JOHANNESBURG — In July this year, just after investigative journalism team amaBhungane broke a massive story about SAP being embroiled in a kickback scandal with the Guptas, the company’s then South African MD, Brett Parker, issued a hard-hitting, defensive statement. In that statement, Parker strongly denied that SAP had embarked in corrupt activities by paying Gupta-linked CAD House a R100m kickback to secure business to the tune of almost R1bn with state-owned Transnet. But days later, Parker – along with three other SAP South African managers – was suspended by SAP. The company subsequently also launched an internal probe — the results of which are expected to be released at the end of October. Parker’s statement, at the time, added fuel to the fire, sparking controversy over the way in which he reacted to the scandal. Parker remains suspended and it’s unclear if he will ultimately lose his job. But in the meantime, SAP has quietly removed Parker’s statement from their press website altogether. This is a fact that was interestingly picked up by the Wall Street Journal on their front page expose on the Guptas this week. I also searched the SAP website for Parker’s controversial statement but it has, it seems, disappeared from the company’s website altogether. Does this then form part of a retraction on the part of SAP or Parker? Does it further mean that Parker issued the statement without getting the green light from SAP’s head office in Europe? These are questions that unfortunately have gone unanswered when I emailed SAP’s press team yesterday. You can read my full email to SAP in this post. Meanwhile, I’ve republished Parker’s now-deleted statement at the bottom of this post as well, because on the internet, nothing ever really disappears… – Gareth van Zyl
This is an email that I wrote to SAP spokespeople Ansophie Strydom and Nicola Leske on Wednesday, 11 October at 13:31.
Hi Ansophie and Nicola,
I trust you’re well. I’m writing to you today because the Wall Street Journal has run an expose today on the Guptas (the story appeared on the front page of the WSJ and mentions SAP along with KPMG, McKinsey and Bell Pottinger). https://www.wsj.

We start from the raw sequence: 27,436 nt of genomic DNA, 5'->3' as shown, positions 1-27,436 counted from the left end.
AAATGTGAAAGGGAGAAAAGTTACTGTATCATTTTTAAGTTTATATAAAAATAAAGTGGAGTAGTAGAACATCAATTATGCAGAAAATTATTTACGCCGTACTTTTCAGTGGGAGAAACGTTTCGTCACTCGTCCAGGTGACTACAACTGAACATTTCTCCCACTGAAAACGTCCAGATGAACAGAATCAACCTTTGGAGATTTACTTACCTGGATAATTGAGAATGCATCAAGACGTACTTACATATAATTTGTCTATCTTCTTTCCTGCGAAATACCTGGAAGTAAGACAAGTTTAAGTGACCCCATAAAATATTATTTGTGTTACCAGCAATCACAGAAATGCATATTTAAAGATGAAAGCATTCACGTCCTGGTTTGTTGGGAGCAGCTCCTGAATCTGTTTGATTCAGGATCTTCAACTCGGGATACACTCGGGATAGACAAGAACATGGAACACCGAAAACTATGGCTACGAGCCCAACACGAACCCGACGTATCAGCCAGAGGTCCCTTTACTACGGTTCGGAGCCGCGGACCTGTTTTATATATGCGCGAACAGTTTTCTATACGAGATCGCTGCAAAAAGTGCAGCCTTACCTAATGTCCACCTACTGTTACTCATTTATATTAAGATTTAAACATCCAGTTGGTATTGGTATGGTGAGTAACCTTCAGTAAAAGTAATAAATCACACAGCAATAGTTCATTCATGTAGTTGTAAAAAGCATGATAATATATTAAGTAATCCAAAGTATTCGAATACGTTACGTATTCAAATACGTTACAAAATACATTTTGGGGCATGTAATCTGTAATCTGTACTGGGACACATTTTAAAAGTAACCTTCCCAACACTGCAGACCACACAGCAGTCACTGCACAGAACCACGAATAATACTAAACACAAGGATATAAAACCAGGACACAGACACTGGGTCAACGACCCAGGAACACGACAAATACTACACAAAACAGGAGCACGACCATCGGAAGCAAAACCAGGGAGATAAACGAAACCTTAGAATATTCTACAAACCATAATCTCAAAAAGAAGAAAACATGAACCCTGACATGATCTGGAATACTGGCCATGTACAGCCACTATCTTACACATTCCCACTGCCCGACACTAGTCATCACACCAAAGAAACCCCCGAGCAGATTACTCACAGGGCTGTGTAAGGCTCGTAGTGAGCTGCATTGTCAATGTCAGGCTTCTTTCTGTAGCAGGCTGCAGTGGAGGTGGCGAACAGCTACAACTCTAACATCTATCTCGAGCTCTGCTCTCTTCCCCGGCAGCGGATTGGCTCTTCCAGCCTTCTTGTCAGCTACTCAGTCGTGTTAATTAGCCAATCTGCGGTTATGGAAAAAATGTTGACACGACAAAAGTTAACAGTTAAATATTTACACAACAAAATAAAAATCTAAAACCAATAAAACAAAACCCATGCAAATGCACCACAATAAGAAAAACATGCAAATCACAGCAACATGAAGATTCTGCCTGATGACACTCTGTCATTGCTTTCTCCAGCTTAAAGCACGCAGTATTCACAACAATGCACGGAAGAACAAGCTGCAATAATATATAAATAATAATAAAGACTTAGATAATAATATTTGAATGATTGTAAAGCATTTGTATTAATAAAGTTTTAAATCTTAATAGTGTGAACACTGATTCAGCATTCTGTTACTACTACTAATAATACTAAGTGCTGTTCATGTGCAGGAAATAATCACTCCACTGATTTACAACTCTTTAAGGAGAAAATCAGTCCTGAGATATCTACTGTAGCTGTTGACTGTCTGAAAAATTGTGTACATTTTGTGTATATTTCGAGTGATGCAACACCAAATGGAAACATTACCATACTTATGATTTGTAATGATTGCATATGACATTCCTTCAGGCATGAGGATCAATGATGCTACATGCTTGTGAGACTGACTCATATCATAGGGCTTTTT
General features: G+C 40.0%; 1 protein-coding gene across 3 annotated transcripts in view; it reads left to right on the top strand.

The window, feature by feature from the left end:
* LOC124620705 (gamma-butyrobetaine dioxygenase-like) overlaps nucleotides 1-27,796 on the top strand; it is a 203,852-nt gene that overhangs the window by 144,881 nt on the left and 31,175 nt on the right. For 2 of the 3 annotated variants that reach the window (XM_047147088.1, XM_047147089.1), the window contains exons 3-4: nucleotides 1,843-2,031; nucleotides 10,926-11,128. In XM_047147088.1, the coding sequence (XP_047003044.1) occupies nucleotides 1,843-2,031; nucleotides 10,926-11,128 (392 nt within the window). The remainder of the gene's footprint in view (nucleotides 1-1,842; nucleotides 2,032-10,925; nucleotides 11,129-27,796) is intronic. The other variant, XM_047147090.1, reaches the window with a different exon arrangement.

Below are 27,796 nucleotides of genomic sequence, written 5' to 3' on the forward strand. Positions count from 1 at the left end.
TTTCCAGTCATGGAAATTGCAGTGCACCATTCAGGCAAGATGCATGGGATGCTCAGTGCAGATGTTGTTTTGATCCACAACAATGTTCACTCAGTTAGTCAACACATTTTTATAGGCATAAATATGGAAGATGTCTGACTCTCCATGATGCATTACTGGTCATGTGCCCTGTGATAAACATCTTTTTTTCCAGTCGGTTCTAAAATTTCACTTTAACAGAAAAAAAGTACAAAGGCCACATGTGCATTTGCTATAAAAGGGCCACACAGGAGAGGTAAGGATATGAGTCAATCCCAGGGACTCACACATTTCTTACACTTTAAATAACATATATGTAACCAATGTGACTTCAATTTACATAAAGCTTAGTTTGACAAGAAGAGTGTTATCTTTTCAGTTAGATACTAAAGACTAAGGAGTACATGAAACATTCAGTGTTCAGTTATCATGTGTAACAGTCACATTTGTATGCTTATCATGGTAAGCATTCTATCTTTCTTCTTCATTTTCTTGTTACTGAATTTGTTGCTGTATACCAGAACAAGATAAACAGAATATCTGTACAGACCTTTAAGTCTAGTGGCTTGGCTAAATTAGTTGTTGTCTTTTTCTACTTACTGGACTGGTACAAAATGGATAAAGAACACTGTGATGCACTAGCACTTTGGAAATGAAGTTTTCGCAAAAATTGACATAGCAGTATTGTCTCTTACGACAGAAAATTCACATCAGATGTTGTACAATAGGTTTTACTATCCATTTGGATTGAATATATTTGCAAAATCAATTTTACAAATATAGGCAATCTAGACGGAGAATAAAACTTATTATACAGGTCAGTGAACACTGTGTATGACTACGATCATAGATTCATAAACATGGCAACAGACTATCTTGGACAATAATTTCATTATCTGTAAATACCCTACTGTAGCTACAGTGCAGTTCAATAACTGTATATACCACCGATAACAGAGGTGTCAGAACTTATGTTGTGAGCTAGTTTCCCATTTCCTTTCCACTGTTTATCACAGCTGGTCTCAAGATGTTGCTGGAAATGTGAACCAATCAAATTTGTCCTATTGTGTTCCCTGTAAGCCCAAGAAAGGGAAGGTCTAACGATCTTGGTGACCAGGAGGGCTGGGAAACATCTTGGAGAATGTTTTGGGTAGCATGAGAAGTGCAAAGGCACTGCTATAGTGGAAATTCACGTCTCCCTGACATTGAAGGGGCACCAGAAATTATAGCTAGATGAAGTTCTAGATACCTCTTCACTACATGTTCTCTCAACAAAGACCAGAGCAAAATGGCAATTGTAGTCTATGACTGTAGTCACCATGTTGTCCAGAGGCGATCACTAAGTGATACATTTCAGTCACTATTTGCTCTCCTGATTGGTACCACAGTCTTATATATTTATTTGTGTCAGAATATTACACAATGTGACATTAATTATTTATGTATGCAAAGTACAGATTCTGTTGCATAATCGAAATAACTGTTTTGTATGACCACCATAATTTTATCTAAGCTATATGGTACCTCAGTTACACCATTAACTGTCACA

The story, though, mentions an interesting detail about SAP:
“SAP’s South African unit denied making any kickbacks, but the statement was removed from the company’s website. An SAP spokesman declined to comment on the removal. SAP has said it would release before the end of October the findings of an internal investigation into its dealings with the Guptas.”
The statement that the WSJ talks about above refers to a statement previously released by SAP Africa MD Brett Parker in July this year. I tried finding the statement again on SAP’s website, but it seemingly has been removed.
Parker stopped short of threatening legal action against the media in that statement and he denied the allegations regarding the kickback. Seeing as the statement is now gone from the SAP website, I have the following questions:
- Does the removal of Parker’s statement form part of a formal retraction him or from SAP?
- Does the removal of his statement indicate that his statement wasn’t properly authorised from SAP’s head office in Europe?
- Also, is Parker still employed at SAP or has he been fired?
Gareth van Zyl,
Deputy managing editor at BizNews.com.
Here is the response from SAP’s Ansophie Strydom:
Thank you so much for your email.
SAP will provide an update on the investigation into allegations of wrongdoing in its South African business during the last week of October 2017. We remain committed to delivering on our initial promise to manage this process in a transparent way and to give a full account to our employees, customers, partners and the South African public. We are acutely aware that we owe South Africa answers.
Published below is Brett Parker’s statement, which was issued on July 11, 2017. It originally appeared on the SAP press room website, but the statement appears to have been completely removed. For posterity’s sake, we’ve posted his statement here again. A search for Parker on LinkedIn indicates that he says he’s still employed by SAP. Parker is among four SAP executives who were suspended in that week in July.
SAP strongly rejects allegations of kickbacks recently made by some South Africa-based media. The accusations made around the use and payment of subcontractors are unfounded and unsubstantiated.
SAP is dedicated to conducting every aspect of our business responsibly and in accordance with the highest global compliance and legal standards. As part of its day to day business, SAP South Africa engages various subcontractors, SMEs and partners and it has always been and will continue to be SAP’s policy to partner with a wide pool of organisations that qualify for our partner programme, if those organisations successfully meet the exacting criteria of our global due diligence and certification processes.
SAP has taken strong exception to the reports issued in the media today, and is investigating possible action.